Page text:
The amino acid residues from each Edman degradation cycle were determined based on their retention times from the C column compared to standards. To measure intoxication by Cry6Aa, 30—40 fourth-staged larvae of C. Three replica plates were used for each strain. Three to five worms were randomly picked from each of the different treatment conditions for image collection. Worm growth was assessed by measuring the area of clearly separated, individual worms worms overlapping on image collection were not measured , using Image J version 1.


The experiment was independently repeated three times. Data were analyzed with JMP v. Pore formation was assessed microscopically using the method described by Los et al. Worms were then washed off the OP50 plate, washed twice to remove bacteria, and pipetted onto agar plates spread with the transformed JM Worms were washed twice to remove excess dye and pipetted onto agar pads on microscope slides and imaged.

At least 30 worms were imaged for each condition, and the entire experiment was conducted three times. The Cry6Aa protein is active in the gut of nematodes such as C. The Cry6Aa crystals produced in B.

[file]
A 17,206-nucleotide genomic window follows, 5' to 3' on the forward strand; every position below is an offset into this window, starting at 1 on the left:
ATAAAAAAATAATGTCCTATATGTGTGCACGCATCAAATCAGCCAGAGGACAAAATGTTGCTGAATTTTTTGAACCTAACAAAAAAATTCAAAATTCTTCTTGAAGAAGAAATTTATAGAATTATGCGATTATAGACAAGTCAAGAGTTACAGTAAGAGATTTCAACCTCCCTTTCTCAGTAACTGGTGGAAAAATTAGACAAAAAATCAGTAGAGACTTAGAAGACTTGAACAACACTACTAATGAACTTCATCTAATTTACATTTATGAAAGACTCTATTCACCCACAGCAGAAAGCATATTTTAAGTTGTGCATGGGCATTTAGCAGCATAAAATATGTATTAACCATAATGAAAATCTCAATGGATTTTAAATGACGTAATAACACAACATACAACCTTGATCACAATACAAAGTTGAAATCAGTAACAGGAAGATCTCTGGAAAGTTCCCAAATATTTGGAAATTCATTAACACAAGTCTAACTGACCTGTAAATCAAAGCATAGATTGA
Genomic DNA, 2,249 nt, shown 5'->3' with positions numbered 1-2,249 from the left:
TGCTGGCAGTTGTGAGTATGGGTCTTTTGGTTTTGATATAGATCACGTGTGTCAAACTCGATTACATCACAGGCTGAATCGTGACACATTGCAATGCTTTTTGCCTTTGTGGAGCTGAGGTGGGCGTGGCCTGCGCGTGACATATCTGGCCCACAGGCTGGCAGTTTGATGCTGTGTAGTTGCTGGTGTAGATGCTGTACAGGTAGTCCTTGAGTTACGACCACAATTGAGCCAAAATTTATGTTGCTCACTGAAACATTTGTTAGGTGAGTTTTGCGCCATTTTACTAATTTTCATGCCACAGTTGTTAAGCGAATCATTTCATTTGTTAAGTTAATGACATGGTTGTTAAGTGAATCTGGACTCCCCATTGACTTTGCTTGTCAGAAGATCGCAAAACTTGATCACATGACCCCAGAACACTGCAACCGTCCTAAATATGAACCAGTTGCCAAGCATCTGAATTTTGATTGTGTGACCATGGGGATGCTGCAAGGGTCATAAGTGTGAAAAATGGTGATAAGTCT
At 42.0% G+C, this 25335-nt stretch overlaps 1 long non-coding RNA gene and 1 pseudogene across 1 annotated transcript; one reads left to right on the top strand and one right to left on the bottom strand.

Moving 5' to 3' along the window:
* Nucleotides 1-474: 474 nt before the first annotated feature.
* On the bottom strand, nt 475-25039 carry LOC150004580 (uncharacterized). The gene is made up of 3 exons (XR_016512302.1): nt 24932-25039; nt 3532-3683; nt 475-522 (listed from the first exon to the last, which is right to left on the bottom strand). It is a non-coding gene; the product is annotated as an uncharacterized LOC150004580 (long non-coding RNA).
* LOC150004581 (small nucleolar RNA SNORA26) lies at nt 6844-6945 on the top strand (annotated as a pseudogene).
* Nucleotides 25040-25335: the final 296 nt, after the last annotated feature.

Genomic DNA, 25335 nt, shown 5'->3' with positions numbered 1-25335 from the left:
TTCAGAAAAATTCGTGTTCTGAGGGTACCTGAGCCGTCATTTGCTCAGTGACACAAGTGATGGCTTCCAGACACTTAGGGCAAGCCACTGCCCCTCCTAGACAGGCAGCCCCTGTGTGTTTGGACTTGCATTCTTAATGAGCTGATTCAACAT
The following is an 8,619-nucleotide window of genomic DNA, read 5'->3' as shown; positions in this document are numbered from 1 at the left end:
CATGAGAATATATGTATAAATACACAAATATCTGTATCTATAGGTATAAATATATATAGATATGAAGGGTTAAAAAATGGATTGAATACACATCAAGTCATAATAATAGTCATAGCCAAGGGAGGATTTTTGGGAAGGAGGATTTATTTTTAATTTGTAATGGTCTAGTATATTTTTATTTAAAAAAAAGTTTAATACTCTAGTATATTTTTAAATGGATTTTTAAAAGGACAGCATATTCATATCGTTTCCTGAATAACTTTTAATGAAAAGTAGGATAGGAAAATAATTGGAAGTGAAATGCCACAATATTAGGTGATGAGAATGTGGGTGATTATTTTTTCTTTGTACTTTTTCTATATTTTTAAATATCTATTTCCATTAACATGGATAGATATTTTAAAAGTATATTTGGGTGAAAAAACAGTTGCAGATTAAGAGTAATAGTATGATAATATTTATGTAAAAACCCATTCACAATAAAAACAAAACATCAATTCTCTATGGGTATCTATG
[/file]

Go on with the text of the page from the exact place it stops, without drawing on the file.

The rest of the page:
Serratia Type Pore Forming Toxins | Bentham Science

As a result, further analyses utilized recombinant Cry6Aa produced in P. The secondary structure content of the full-length Cry6Aa protein from this source was estimated through CD analysis. Overall, and considering the inherent margins of error in CD determinations, these results suggest that the protein has a stable secondary structure across a broad pH range of 3.

The structure of the trypsin-resistant core Fig. The Cry6Aa trypsin-resistant core structure is unlike any previously described Cry protein although it is similar to several known toxins, including HlyE and HblB see below. Crystal structure of Cry6a toxin. N- and C-termini and the putative transmembrane region are labeled. The CysCys disulfide bond is shown and, in the insert box, the final 2Fo-Fc electron density map calculated at 1. Side and main chains of the amino acid residues are presented as sticks and colored by the atoms.